ATLANTA — In their first joint trip, President Joe Biden and Vice President Kamala Harris urged the country to stand against racism and xenophobia, with the president becoming emotional at times as he addressed a region rocked by the deaths of eight people in a mass shooting targeting Asian spas.

“There are simply some core values of belief that should bring us together as Americans, one of them should be standing together against hate, against racism,” Biden said at Emory University.

“Hate and violence often hide in plain sight and are so often met with silence,” Biden said. “But that has to change because our silence is complicity. We cannot be complicit. We have to speak out. We have to act.”

Biden’s visit did little to soothe the grief and anger many Atlanta residents are still grappling with three days after suspect Robert Aaron Long’s alleged rampage. On Friday, officials named four more victims, and local leaders gathered to decry the rise in violence against Asian Americans.

New surveillance video obtained by The Washington Post on Friday offered fresh details about the suspect’s actions immediately before the shooting. According to the footage, Long entered Youngs Asian Massage an hour before reports of gunfire. It is unclear what he did while inside.

The video footage also showed him sitting in his vehicle outside the establishment for about an hour before he entered. Authorities declined to comment on the new details about the timeline of his actions.

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The footage shows the driver pulling into a parking spot, nose forward, with the windshield wipers on. He parks directly in front of the spa. An hour later, a slight figure emerges from the car, wearing an orange long-sleeved shirt, dark pants and dark shoes. It takes him less than a dozen steps to move from his car to the door of the business. About an hour later, when he leaves, his head is tilted down. He gets in the car, turns on the windshield wipers and backs out of the spot.

The mass shooting is the highest-profile gun massacre since the country locked down for the COVID-19 pandemic a year ago. It has galvanized Asian American leaders who’ve grown increasingly alarmed about hate crimes directed toward their community.

They’ve said that the increase in slurs and other attacks have come as they’ve been unfairly blamed for the pandemic by former president Donald Trump and his allies, who regularly referred to COVID-19 as the “China virus,” or “Kung flu.”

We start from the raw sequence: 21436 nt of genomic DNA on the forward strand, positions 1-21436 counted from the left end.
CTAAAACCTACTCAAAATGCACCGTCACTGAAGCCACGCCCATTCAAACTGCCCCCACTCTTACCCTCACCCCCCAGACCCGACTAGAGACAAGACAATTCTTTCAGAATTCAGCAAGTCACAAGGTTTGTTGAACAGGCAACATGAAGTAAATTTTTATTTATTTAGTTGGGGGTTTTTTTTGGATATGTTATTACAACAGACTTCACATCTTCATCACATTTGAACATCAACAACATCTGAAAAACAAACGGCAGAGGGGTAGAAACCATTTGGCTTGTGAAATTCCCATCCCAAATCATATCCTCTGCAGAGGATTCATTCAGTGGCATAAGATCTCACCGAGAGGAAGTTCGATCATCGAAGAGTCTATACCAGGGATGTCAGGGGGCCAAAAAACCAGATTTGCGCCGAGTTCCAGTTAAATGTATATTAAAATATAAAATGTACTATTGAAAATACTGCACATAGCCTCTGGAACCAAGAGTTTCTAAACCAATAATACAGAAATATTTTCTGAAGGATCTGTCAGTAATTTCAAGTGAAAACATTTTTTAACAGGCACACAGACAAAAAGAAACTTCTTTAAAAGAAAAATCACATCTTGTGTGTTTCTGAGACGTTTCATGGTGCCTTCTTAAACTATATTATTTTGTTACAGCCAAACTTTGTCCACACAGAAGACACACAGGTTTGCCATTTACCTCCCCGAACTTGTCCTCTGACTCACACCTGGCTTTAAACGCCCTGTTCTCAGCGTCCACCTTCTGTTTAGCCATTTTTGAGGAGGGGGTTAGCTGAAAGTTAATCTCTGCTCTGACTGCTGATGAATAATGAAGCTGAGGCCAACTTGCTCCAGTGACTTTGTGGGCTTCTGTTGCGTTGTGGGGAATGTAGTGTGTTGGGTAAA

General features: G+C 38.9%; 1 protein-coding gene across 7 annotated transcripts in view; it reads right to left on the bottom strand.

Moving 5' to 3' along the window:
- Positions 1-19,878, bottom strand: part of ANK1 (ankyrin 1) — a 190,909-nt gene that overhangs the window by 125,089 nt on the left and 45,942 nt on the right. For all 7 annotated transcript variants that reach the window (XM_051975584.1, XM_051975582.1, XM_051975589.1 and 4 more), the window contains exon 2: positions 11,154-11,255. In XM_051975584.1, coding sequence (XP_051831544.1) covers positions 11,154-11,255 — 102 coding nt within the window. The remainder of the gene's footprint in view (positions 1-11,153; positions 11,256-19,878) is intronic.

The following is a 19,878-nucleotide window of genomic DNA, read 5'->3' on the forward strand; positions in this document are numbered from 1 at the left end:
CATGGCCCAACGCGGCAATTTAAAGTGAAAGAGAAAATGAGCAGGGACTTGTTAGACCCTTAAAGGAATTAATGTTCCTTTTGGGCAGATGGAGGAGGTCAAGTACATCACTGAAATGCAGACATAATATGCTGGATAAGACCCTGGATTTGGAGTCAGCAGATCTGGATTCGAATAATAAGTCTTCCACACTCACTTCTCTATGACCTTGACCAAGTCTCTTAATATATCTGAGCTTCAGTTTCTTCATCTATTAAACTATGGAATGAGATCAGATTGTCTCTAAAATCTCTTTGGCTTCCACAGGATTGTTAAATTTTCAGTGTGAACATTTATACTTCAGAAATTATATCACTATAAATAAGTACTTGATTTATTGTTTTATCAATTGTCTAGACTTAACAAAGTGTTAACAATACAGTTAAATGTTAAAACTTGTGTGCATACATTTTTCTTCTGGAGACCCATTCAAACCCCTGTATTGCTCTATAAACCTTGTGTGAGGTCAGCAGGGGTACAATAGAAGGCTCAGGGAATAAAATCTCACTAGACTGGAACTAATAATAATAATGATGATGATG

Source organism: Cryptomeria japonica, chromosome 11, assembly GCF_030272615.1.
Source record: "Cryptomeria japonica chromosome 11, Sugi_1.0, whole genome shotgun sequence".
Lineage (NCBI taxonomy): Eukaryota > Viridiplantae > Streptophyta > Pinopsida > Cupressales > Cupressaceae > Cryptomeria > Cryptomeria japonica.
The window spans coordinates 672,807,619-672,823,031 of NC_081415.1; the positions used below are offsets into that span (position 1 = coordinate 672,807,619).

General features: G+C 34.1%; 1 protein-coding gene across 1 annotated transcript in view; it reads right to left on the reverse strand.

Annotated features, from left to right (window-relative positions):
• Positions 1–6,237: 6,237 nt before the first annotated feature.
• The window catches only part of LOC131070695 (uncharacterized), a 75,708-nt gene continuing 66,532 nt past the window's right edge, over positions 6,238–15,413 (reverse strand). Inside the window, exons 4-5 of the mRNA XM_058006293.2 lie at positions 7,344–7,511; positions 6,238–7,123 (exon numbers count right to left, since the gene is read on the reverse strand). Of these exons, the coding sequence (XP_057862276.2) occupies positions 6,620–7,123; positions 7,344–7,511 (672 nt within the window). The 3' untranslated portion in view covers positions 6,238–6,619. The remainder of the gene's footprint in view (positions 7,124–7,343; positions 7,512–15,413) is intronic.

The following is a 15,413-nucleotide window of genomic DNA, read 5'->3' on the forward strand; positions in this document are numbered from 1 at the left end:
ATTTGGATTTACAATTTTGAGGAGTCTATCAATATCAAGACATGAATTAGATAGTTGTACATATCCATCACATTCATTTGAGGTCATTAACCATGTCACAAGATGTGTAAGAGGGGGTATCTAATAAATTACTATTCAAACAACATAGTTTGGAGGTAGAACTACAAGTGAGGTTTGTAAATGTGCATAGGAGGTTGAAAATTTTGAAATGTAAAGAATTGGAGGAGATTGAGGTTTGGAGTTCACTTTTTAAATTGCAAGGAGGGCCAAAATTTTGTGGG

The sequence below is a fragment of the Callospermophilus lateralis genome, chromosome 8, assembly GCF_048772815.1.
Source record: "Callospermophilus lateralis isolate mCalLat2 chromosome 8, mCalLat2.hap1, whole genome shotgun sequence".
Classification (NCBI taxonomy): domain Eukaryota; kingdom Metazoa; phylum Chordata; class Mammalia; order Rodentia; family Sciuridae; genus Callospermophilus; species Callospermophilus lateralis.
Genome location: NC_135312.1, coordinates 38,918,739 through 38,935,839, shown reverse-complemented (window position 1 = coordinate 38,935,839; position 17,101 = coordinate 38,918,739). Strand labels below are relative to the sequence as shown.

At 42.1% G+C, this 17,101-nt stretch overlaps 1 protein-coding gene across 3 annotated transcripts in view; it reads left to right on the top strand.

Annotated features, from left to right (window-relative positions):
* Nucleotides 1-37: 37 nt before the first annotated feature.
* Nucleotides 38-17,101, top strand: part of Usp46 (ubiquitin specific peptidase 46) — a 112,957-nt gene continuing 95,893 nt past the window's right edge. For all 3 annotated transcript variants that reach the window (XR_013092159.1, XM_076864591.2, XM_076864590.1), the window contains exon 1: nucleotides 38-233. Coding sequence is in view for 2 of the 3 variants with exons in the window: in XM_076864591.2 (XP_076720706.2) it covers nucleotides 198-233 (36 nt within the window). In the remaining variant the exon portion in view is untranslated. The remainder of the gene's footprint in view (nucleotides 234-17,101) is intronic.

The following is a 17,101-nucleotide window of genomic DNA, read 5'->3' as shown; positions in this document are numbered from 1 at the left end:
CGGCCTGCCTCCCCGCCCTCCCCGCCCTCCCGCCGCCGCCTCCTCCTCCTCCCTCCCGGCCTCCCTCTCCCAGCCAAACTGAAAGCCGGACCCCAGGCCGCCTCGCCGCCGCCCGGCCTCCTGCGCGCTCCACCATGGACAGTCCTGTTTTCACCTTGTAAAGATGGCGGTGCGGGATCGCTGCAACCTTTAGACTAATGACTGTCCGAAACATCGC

Biden and Harris also met for over an hour with advocates from Georgia’s Asian American and Pacific Island community and local lawmakers.

“Racism is real in America, and it has always been. Xenophobia is real in America and always has been,” Harris said. “The last year we’ve had people in positions of incredible power scapegoating Asian Americans. People with the biggest pulpits spreading this kind of hate.”

Harris is the first vice president with Asian heritage; her parents immigrated to America from India and Jamaica.

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The presidential trip was initially supposed to focus the benefits of the $1.9 trillion stimulus package that Biden signed into law last week, which the president touched on in his remarks.

Outrage over the killings extended far beyond Atlanta, with donations to GoFundMe campaigns set up to support the victims’ families pouring in from across the nation — and beyond.

One, set up by the son of one of the Atlanta spa victims on Thursday, had raised more than $1.6 million by Friday evening.

Hyun Jung Grant, 51, was among four Asian women killed during the gunman’s rampage in Atlanta, according to the Fulton County medical examiner, which released the names of the women Friday. The mother of two was shot in the head.

“This is something that should never happen to anyone,” wrote Randy Park, one of her sons. “She was a single mother who dedicated her whole life to providing for my brother and I.”

Park called his mother “one of my best friends and the strongest influence on who we are today. Losing her has put a new lens on my eyes on the amount of hate that exists in our world.”

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Park said he had had no time to grieve. He has a younger brother to care for and a funeral to plan. He said he is still waiting for his mother’s body to be released by authorities. In an update to the fundraising page posted Friday morning, he said he was overwhelmed by the generosity of strangers.

“I don’t know how any word I write here will ever convey how grateful and blessed I am to receive this much support.” To those who donated money, Park wrote, “To put it bluntly, I can’t believe you guys exist.”